Norman provides the reader a fair, but mostly positive look at the artist that he states has been underestimated by history. Many McCartney and Beatles fans will be familiar with the details of the Beatles years. Norman takes us from McCartney’s birthday 74 years ago, up to almost the present day, including the horrendous marriage and following divorce to Heather Mills and his current marriage to the former Nancy Shevell.
Paul was born in 1942. His mother died in 1956 of breast cancer at the age of 47. His father James would have to raise Paul and his brother Michael by himself. Paul met John Lennon, who he would feel a life-long competition with, at a Quarryman gig at a church, where the real Eleanor Rigby was buried in the church cemetery. Paul was later asked to join the band, with George added later. The band’s first single was Holly’s “That’ll Be the Day” on the “A-side” and the only credited McCartney/Harrison composition “In Spite of All The Danger”, which McCartney is playing on his current “One on One” tour. Ringo would later replace Pete Best on drums, as their name changed to the Silver Beatles and then the Beatles. Norman writes about the influence on them of Elvis, Skiffle music and Buddy Holly.
The importance of producer George Martin is hard to estimate. The first single he worked on was “Love Me Do” and Martin would continue to work with the Beatles and McCartney through the 2006 Love remix project.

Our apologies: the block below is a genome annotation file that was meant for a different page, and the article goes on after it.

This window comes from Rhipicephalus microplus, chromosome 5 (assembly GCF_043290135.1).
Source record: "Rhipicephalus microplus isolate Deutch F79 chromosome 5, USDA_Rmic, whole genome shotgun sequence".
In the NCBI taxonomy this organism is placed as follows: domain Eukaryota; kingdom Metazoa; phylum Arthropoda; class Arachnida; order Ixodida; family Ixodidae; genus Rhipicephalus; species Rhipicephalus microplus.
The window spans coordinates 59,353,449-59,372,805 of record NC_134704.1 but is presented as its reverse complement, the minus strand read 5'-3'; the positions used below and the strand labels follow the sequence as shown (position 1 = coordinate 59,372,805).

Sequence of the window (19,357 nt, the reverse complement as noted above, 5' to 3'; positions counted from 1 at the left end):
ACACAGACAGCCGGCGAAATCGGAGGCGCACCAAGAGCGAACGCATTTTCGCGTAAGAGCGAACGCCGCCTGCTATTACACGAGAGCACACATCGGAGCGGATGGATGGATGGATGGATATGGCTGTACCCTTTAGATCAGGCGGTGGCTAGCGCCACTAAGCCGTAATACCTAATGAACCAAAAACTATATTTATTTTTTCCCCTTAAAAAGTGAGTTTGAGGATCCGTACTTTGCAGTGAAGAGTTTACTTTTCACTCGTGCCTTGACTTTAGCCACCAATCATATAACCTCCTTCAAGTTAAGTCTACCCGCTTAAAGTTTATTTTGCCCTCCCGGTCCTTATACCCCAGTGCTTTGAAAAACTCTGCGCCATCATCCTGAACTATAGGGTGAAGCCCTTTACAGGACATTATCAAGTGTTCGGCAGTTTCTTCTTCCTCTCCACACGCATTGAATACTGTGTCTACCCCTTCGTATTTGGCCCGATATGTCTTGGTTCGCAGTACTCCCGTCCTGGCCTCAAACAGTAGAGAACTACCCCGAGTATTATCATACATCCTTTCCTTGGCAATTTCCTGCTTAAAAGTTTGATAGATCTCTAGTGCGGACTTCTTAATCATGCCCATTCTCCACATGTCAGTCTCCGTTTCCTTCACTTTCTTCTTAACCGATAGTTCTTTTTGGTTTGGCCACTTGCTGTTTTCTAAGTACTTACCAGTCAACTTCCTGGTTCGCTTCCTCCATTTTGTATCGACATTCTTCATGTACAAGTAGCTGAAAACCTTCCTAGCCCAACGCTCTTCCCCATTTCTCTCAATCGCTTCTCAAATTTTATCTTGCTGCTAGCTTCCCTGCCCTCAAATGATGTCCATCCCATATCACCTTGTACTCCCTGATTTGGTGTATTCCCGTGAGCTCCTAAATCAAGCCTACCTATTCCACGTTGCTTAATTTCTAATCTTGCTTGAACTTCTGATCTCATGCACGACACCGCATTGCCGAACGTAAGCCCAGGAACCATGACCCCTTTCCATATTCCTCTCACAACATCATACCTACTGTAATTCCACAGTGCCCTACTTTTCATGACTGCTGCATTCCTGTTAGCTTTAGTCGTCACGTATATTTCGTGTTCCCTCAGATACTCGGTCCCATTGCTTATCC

Norman not only details McCartney’s musical life with the Beatles, Wings and solo, but also his personal life, including time with girlfriend Jane Asher, and wives Linda, Heather and Nancy. He doesn’t shy away from his use of drugs, including his bust in Japan in 1980 that resulted in the cancellation of a tour that he was planning there.
He touches on a few of his and the Beatles failures, notably the Magical Mystery Tour and Give My Regards to Broad Street films, and is honest about the critical reaction to his post-Beatles music, which has at times been inconsistent.
He spends a good deal of time documenting the end of the Beatles, both as a band and a business. He writes that Paul was furious with what producer Phil Spector did to his songs “Let it Be” and “The Long and Winding Road”.
I thoroughly enjoyed this book which will be appreciated by McCartney and Beatles fans. The audiobook edition was well-read by Jonathan Keeble.
- Good Good Father. Chris Tomlin and Pat Barrett have written a children’s book that will be published October 4.
- If You Can Keep It. Watch this special Socrates in the City event with host Eric Metaxas as he discusses the key themes of his new book If You Can Keep It: The Forgotten Promise of American Liberty.
- Is American Liberty Over? Kathryn Jean Lopez of The National Review interviews Eric Metaxas about his new book If You Can Keep It.